WHY DO VICARS DRESS LIKE THAT?
By Ronni Lamont
Suitable for Whole School
To help children understand why some ministers wear robes in church, and to explore the symbolism contained in the clothes.
You need a child-proof minister, ideally with interesting stoles/scarves - the more personal and original the better! A typical list for an Anglican includes the following, on which the assembly is based (adjust and adapt for your favourite minister):
Ask them to wear a 'dog collar' to the assembly.
- cassock (long black coat)
- surplice or cotta (surplice has a round neck, cotta a square neck, the white blouse-type garments that go over the cassock)
- academic hood
- preaching scarf (long black scarf that goes round the neck and down the front)
- stoles (green, red, white and purple, each worn at different times of the year). The symbols on them can be strikingly beautiful.
- Ask how many of the children have ever been to church. Can they remember what the vicar/minister (adjust language and explain terms as appropriate) was wearing at that service? If they can see the various clothes, they may well remember! If not, ask the minister to put on their cassock.
- Explain that cassocks are based on garments worn by people who have given their lives to God. Ask if anyone knows the name for men and women who go to live in a special place, and spend their lives thinking about God, and praying? Monks and nuns (sometimes called brothers and sisters). And what do you call the long clothes that they wear? Habits.
- Explain that monks and nuns also did other things, like growing vegetables and keeping animals, so their habits got dirty. So when they went to say their prayers, they put a clean shirt on over their cassocks. The minister puts on their surplice/cotta to make them look smarter.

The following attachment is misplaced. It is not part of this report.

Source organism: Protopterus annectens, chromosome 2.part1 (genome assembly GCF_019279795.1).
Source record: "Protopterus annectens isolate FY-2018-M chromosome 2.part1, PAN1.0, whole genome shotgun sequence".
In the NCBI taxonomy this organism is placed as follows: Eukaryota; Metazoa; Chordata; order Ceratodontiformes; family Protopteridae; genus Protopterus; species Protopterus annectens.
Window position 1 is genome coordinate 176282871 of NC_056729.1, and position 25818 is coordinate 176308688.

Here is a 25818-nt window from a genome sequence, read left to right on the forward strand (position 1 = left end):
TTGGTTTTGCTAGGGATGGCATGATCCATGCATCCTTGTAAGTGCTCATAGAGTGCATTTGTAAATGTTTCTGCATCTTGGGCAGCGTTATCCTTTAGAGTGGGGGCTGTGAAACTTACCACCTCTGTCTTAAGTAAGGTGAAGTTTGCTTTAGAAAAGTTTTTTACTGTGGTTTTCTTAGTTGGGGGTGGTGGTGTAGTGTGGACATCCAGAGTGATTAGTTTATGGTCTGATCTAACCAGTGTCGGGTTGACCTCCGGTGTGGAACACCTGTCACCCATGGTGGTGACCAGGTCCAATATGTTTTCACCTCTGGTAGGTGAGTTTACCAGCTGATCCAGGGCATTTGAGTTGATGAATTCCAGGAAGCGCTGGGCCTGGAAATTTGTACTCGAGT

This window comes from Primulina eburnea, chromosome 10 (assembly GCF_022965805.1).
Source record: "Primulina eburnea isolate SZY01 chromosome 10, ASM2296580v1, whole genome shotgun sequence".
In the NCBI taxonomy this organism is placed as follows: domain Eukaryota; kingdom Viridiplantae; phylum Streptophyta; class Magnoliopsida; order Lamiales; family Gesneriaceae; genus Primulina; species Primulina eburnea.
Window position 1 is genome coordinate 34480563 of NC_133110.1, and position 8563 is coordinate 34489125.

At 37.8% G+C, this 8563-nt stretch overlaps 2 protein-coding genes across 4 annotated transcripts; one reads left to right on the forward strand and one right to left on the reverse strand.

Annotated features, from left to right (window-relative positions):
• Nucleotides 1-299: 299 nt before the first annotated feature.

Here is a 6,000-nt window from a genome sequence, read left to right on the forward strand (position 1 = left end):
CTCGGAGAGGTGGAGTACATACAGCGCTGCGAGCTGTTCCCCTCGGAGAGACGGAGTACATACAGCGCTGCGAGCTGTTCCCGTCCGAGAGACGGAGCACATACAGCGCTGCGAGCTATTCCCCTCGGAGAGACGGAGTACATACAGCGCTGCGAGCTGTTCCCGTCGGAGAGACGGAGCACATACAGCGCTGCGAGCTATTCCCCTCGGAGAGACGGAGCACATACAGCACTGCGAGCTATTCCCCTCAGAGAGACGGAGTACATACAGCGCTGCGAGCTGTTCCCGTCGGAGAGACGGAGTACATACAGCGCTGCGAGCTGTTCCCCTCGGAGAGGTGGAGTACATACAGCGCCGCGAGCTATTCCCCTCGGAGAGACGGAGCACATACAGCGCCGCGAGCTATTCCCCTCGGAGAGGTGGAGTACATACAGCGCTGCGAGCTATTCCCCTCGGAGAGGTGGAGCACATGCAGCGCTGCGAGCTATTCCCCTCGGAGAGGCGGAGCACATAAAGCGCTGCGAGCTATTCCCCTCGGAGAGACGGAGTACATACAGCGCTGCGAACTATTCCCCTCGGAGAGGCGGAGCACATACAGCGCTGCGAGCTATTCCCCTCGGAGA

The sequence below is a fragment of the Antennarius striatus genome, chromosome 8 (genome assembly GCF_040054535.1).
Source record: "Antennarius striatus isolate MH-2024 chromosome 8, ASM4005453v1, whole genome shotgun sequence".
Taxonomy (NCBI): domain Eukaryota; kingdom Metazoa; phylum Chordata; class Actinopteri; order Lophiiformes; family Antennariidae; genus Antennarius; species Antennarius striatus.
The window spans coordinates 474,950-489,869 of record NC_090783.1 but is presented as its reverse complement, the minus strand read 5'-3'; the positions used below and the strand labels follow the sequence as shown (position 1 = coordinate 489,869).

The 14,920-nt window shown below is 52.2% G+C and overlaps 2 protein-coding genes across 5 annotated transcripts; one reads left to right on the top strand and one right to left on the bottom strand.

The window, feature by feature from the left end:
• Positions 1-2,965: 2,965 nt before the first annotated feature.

- Explain that habits have hoods to keep the rain off - and so does our minister's. He/she puts on the hood, pulling it right over the head (the minister might vanish into the depths, I do!). Explain that the colour of the hood tells people who know about such things where our minister went to college.
- There is one last thing ministers wear over the top. When a service is sad or solemn, they wear a black scarf (minister dons the black scarf). But more often, churches are full of colour. Usually the church has some pieces of coloured fabric around and along the altar table, Bible bookmark, etc., and these vary according to the time of the year. The minister wears a stole in the same colour. Ask the minister to put on the stole that is in today's colour, and explain how the four different colours are used.
White/Gold is the colour for celebration: for Christmas and Easter, or Saints' days.
Purple is the colour for fasts, such as Advent and Lent. Check the children know when those seasons occur (leading up to Christmas and Easter). These are times when we are being particularly serious because we are thinking about the meaning of these major festivals.
Red doesn't come out often. It is for Pentecost (six weeks after Easter, when the Holy Spirit came) and really special Saints' days.
Green is the most common colour, used for all other times of the year - when it's nothing else!
- As you look at the stoles, talk about the symbols that may be on them, asking the minister why s/he chose those symbols, and what they tell us about the Christian faith. Point out that older churches have lovely coloured windows, called stained glass windows. They often tell a story for people to look at. If you go to a modern church, or one with no stained glass windows, then one of the functions of a stole is to give a picture about the faith. It's OK to look closely at them!
- When the minister is back into street clothes, ask the children if they know what the collar is called. They might find it hugely amusing and somewhat puzzling. Why do ministers wear these? It's a badge, like a uniform, to tell people that this person is working for a church. Your minister may have a story of a stranger approaching them because they were in a collar.
Let's thank God for all the people who work in our community:
doctors, nurses, firefighters, ambulance drivers, paramedics (and anyone else pertinent to this group)
and for people who help us to learn about God.
'There are hundreds of sparrows' (Come and Praise, 15)
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